Shopping Cart -

Your cart is currently empty.
Continue Shopping
This website use cookies and similar technologies to improve the site and to provide customised content and advertising. By using this site, you agree to this use. To learn more, including how to change your cookie settings, please view our Cookie Policy
Pocketmags Digital Magazines
Pocketmags Digital Magazines
   You are currently viewing the United Kingdom version of the site.
Would you like to switch to your local site?
Digital Subscriptions > MusicTech > Dec 17 > CLIP ENVELOPES IN ABLETON LIVE


Envelopes add a new dimension to Live’s audio and MIDI clips, from straightforward fades to complex automated sound-design evolutions. Martin Delaney enters Draw Mode…


Clip envelopes are Live’s take on automation, particularly in Session View, while in Arrangement they merge into track automation as well, but fundamentally, there’s not much difference. Clip envelopes can be little useful messages that tell a track to fade or pan, for example, but they can be powerful creative tools in themselves… if you want busy, evolving sounds, they are your friends! There are so many things we can do with clip envelopes, but it’s the more sound-designery ones I’m drawn to. It’s a good exercise to take just one clip and use envelopes to push it and exploit it as far as possible. When combining envelopes in a project, it’s important to practice with different-length clips playing together, and to use different-length envelopes within those clips – they don’t have to be in units of bar-length, either.


You can create envelopes by drawing in breakpoints along the horizontal lines, and when you need something more precise – like for clear on/off functions, or for rhythmic effects, tap ‘B’ on the computer keyboard to go into Draw Mode. Now you can draw in ‘blocky’ values that conform to the current grid, which of course you can change at any time. There’s no reason you can’t mix-and-match approaches in the same envelope – once you exit Draw Mode, you’ll see breakpoints at the corners of your horizontal and vertical steps, so if necessary you can edit those and revert back to a semi-rigid arrangement. It’s a single click to add or remove breakpoints, and you can move the lines between them by selecting and dragging.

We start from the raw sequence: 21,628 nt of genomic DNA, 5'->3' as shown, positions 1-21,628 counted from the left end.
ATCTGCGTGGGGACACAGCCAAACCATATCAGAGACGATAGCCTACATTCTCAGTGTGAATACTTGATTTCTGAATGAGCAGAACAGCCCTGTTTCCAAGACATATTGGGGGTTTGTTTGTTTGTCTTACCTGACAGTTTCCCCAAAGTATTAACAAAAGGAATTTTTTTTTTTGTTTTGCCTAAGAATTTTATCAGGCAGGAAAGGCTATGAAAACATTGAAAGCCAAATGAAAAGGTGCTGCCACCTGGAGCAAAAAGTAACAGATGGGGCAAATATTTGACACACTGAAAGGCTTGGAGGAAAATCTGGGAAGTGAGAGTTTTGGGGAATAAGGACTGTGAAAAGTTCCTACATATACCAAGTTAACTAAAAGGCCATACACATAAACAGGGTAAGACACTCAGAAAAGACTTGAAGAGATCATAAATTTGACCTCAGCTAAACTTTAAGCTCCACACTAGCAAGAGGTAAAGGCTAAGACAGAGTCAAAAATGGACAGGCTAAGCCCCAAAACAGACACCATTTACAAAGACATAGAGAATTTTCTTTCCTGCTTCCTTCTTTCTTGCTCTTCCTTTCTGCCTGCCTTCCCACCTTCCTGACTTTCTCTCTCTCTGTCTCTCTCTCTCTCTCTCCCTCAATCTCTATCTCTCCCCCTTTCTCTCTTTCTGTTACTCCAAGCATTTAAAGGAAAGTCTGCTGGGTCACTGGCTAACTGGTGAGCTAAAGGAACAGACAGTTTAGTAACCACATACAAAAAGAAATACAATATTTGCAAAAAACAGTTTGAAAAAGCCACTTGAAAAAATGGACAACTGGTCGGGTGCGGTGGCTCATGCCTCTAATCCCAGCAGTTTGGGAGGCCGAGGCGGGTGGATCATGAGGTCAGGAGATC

Purchase options below
Find the complete article and many more in this issue of MusicTech - Dec 17
If you own the issue, Login to read the full article now.
Single Issue - Dec 17
Or 299 points
Annual Digital Subscription
Only £ 2.33 per issue
Or 2799 points
Monthly Digital Subscription
Only £ 2.99 per issue
Or 299 points

View Issues

About MusicTech

Making music is an expensive pursuit. From monitors to microphones, DAWs and plug-ins: before you know it, just getting your creative space in order has made a serious dent in your bank account. But it really doesn’t have to be this way. In Andy Jones’ in-depth cover feature this month, he dives head-first into this ocean of free software, highlighting the best of the best and detailing how to use it effectively to build a track – for free! Elsewhere this issue, we’ve got the first in a new A-Z series, detailing some of the oft-used, key terms that you’ll likely hear and need to understand in the music-making world. Alongside all this, we’ve got our usual range of reviews, tutorials, tips and a complete guide to the vast high-tech world of controllers. We’ve also, very excitingly, teamed up with the best studio in the world with this issue’s free Abbey Road calendar. We hope you enjoy the issue.